Thursday, 17 December 2020
Covid-19 Task Force: Statements
I welcome the Minister and the Minister of State, Deputy Rabbitte. I am happy to be here on this very auspicious occasion. It is an historic event for the country. I welcome the opportunity to contribute to the debate on the Covid-19 task force and the national Covid-19 vaccination programme.
I would like to make six points. First, I welcome the publication of the high level strategy document and the more operationally focused implementation plan. In the short timeframe of four weeks, Professor Brian MacCraith and his team have come up with two comprehensive pathways that are hugely important. They deserve a lot of credit.
I welcome that the European Medicines Agency, EMA, is on the cusp of approving, provisionally, the use of one of the candidate vaccines, the Pfizer-BioNTech vaccine. As we have heard, this may happen on Monday. This is a positive step. More important, it is likely that before year end people in Ireland will be vaccinated. Even three months ago, that was unthinkable in this jurisdiction. It is full marks so far in terms of my first point.
Second, it is important that vaccination is completely voluntary. There will be no mandatory vaccination, which is positive. That is important. Coupled with that, the vaccine will be free for recipients at the point of administration. This is essential. A person's financial means should never be a factor in determining whether he or she should or should not get a vaccine. Again, this is a very positive development.
Third, I want to focus on the vaccine allocation strategy. It is correct and appropriate that those who are most likely to contract the illness or those who are most vulnerable if they contract it, should be at the front of the queue. It is correct that those who are 65 and over in residential care settings are the first priority. I have no issue with that. I agree that the second priority should be our front-line healthcare workers and that the third priority should be those over 70 in the general public. There is one group of workers I would like to highlight. I know there are many sectoral interests competing in regard to the identify of key workers but the group of people I am speaking about are regularly forgotten about. They are loyal, they rarely grumble and they just soldier on. This group is peacekeeping troops overseas, of whom there are approximately 600.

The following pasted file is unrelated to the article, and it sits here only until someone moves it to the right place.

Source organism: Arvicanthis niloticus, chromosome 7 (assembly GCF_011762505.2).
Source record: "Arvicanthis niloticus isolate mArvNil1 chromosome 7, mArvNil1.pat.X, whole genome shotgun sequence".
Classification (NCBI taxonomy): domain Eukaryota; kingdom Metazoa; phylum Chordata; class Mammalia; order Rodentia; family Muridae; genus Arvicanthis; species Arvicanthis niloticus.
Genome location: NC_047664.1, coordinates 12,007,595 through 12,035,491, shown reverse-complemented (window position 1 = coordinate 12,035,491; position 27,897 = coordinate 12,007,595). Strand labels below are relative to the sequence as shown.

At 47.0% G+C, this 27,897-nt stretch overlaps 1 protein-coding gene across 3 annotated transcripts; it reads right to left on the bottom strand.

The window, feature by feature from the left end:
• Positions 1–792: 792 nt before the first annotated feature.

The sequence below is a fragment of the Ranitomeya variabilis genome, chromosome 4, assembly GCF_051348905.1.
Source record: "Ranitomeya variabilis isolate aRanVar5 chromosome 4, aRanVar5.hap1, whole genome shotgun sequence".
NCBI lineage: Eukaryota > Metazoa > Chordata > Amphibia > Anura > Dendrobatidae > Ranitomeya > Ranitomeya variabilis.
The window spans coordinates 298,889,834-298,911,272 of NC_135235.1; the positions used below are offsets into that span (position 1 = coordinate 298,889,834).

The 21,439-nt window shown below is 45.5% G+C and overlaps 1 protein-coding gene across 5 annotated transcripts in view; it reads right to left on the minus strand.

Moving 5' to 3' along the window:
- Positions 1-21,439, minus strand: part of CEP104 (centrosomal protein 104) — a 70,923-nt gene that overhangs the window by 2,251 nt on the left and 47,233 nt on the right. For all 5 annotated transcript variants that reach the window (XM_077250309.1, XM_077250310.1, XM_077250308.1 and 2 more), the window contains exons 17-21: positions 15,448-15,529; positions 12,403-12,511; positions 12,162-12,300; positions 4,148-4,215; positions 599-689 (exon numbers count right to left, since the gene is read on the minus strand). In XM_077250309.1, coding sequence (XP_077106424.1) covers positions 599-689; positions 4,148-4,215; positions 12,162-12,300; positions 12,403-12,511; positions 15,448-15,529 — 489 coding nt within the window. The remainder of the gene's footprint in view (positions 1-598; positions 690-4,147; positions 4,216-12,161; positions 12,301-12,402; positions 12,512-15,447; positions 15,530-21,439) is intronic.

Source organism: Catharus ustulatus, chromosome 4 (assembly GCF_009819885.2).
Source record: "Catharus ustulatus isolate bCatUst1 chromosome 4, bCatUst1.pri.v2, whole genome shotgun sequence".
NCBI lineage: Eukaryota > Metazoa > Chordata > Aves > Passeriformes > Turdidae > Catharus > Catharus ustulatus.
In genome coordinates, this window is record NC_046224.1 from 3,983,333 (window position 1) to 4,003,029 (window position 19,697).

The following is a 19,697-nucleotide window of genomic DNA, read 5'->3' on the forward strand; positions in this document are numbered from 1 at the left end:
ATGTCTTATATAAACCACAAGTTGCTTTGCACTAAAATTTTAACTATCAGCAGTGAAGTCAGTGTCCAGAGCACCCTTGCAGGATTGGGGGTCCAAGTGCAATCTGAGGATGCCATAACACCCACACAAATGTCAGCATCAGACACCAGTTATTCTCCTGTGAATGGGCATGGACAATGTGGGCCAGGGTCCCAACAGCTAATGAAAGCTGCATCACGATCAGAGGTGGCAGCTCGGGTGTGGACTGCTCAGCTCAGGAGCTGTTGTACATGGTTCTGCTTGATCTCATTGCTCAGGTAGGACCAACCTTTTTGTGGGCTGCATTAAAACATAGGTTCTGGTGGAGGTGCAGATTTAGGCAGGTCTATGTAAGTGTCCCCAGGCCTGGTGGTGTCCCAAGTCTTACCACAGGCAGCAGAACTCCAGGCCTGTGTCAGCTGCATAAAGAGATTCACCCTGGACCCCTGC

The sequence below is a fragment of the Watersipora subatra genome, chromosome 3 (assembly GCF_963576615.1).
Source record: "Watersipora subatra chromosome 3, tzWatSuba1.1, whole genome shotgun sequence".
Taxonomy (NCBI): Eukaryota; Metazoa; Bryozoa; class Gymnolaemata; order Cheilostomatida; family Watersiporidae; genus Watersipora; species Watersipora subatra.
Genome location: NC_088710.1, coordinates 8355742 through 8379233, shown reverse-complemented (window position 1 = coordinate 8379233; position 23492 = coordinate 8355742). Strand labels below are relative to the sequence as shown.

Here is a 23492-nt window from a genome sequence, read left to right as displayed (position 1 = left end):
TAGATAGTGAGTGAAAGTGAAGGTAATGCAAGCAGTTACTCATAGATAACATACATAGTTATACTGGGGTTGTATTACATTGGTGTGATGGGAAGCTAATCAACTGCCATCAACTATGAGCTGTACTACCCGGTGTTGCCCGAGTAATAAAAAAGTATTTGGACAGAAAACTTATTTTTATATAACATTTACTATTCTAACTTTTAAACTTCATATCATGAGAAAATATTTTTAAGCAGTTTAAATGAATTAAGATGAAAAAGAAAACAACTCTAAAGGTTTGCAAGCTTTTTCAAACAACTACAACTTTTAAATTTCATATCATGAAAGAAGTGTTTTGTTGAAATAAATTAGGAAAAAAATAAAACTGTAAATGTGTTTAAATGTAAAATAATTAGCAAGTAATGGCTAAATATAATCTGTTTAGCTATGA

The numbers fluctuate over the year. The next large contingent to deploy will go to Syria at the end of March next year. The reason these personnel are so important from a vaccination perspective is that, first, they are deployed to very remote and very hostile countries, including countries which have a much higher prevalence of Covid-19 than we do in Ireland. Second, they are deployed to resource-poor countries that have a much-reduced medical capacity compared with what we have in this country. If our troops get ill overseas, they are at much higher risk. Third, and most important, they are the only group of workers in the State who, before they deploy on a six-month tour of duty overseas, must spend two weeks in strict, mandatory, supervised quarantine in a military installation in Ireland. This means they are away from their families for six and a half months in total. If we could shave those initial two weeks off by giving them a vaccination, it would be hugely appreciated by the military community. Anything the Minister can do from that perspective would be greatly appreciated.